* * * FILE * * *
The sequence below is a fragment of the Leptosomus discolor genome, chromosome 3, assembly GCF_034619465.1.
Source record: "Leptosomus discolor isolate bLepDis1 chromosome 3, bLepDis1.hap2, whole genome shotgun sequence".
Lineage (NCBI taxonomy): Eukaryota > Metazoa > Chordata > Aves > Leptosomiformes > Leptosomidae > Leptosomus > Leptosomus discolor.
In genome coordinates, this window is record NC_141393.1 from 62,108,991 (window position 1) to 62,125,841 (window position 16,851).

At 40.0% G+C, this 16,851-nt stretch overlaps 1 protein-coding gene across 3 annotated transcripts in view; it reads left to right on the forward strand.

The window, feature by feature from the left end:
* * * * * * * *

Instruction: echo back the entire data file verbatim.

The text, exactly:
The sequence below is a fragment of the Leptosomus discolor genome, chromosome 3, assembly GCF_034619465.1.
Source record: "Leptosomus discolor isolate bLepDis1 chromosome 3, bLepDis1.hap2, whole genome shotgun sequence".
Lineage (NCBI taxonomy): Eukaryota > Metazoa > Chordata > Aves > Leptosomiformes > Leptosomidae > Leptosomus > Leptosomus discolor.
In genome coordinates, this window is record NC_141393.1 from 62,108,991 (window position 1) to 62,125,841 (window position 16,851).

At 40.0% G+C, this 16,851-nt stretch overlaps 1 protein-coding gene across 3 annotated transcripts in view; it reads left to right on the forward strand.

The window, feature by feature from the left end: